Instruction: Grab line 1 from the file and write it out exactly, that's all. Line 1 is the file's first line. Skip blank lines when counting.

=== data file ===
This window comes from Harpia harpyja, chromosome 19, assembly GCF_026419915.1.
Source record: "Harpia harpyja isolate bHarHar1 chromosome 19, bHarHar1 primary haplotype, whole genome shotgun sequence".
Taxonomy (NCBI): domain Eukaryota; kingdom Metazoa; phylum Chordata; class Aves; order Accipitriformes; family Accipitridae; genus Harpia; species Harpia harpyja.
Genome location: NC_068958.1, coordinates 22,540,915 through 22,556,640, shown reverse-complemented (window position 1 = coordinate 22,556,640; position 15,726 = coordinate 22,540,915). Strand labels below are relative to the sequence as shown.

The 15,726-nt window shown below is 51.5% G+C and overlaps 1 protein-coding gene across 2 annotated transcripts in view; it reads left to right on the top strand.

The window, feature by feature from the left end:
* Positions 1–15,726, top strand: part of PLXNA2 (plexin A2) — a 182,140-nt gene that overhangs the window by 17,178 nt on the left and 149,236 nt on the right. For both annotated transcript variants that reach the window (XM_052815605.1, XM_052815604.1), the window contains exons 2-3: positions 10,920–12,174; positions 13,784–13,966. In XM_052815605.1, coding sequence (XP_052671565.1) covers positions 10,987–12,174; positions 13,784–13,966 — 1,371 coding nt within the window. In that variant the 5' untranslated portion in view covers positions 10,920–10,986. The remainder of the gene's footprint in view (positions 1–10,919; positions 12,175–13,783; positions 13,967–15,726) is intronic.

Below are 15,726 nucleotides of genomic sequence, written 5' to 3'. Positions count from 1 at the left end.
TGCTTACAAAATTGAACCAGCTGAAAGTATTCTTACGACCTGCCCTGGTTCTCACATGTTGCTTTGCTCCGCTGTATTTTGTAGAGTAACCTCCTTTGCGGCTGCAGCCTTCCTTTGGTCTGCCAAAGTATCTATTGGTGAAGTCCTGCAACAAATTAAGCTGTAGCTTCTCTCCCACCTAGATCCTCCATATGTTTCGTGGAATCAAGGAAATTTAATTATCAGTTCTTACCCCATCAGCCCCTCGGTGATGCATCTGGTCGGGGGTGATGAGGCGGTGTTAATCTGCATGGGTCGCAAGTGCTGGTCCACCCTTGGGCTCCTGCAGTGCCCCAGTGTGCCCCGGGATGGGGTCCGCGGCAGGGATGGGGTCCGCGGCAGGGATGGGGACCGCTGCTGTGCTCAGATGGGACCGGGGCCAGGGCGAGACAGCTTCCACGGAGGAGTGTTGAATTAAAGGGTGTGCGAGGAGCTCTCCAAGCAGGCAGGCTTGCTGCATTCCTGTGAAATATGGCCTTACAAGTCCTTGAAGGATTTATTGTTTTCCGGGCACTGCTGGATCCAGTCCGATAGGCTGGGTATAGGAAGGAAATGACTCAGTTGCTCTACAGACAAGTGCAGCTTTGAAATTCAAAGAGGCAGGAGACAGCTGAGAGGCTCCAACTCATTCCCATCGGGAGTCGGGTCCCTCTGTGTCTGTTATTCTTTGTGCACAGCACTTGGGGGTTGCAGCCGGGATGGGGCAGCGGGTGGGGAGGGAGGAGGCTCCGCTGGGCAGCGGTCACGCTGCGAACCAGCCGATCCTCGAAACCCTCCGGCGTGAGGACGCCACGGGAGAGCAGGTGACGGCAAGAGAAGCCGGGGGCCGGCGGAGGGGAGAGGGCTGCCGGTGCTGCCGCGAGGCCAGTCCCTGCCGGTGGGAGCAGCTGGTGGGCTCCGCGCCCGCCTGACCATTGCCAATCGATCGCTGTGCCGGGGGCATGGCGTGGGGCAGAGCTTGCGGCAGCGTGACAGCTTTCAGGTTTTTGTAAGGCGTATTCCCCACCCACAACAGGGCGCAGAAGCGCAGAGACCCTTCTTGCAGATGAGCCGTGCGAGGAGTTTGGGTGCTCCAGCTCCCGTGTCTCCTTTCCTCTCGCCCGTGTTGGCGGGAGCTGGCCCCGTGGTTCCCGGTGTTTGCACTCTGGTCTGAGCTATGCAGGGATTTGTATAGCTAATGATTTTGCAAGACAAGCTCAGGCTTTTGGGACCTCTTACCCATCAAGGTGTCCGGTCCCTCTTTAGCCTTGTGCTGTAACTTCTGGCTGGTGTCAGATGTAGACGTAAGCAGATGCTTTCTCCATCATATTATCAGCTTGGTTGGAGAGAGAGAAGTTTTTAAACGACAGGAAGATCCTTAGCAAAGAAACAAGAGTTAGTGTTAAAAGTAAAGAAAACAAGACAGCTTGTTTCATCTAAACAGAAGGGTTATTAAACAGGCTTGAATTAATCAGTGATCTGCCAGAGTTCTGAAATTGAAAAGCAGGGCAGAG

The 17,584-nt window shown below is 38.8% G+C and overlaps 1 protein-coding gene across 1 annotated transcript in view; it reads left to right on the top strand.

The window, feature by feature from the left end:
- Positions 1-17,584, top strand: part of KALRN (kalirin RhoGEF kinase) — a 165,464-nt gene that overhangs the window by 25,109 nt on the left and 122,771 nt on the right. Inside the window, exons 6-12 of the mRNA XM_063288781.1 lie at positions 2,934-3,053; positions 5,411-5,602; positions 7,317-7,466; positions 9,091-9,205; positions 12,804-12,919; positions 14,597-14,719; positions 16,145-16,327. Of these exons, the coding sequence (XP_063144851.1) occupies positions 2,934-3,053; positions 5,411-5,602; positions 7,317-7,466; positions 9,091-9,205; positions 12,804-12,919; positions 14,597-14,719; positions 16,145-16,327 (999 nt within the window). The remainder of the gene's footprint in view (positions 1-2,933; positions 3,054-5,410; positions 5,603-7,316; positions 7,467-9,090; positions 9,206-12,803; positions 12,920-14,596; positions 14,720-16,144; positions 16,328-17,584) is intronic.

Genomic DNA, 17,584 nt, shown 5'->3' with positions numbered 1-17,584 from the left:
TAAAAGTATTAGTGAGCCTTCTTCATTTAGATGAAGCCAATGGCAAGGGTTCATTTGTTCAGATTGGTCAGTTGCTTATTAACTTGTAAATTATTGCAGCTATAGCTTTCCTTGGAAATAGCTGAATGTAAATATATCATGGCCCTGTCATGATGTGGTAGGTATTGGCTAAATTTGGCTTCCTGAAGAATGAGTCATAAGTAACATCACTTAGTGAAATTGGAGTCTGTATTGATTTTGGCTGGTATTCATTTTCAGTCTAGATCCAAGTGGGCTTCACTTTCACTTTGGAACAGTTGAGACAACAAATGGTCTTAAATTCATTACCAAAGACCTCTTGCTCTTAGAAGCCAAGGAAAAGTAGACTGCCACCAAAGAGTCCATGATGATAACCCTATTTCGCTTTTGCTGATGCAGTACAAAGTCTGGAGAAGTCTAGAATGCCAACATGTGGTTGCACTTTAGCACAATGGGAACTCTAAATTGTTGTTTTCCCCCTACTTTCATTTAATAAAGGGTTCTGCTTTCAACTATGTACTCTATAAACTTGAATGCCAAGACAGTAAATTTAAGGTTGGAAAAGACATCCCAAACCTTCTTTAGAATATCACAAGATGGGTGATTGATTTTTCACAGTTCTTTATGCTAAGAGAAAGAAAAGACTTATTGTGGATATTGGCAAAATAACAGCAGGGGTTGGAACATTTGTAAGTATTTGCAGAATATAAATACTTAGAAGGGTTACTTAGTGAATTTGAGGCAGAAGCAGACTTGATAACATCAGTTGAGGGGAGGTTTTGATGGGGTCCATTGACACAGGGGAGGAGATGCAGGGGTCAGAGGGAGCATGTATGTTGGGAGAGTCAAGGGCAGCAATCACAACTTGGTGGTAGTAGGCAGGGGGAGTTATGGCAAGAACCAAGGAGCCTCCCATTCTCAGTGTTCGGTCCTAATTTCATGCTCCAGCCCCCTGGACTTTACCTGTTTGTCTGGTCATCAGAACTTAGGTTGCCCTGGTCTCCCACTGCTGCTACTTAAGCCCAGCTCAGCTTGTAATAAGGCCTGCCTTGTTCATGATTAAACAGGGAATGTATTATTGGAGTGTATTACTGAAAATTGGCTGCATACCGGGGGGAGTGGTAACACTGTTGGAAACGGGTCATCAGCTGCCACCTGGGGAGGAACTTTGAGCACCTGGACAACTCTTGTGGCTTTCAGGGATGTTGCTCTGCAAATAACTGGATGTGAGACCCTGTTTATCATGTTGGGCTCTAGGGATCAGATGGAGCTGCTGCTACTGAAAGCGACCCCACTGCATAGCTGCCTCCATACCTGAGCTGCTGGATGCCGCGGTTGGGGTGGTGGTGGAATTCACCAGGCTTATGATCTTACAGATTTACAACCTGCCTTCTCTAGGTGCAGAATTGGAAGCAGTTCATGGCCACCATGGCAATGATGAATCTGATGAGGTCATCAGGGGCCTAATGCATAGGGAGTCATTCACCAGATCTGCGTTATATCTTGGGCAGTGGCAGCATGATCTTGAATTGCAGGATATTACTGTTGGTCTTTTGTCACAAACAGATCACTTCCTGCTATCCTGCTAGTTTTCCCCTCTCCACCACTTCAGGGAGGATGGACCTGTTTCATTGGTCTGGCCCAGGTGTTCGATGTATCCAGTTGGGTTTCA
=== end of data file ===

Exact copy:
This window comes from Harpia harpyja, chromosome 19, assembly GCF_026419915.1.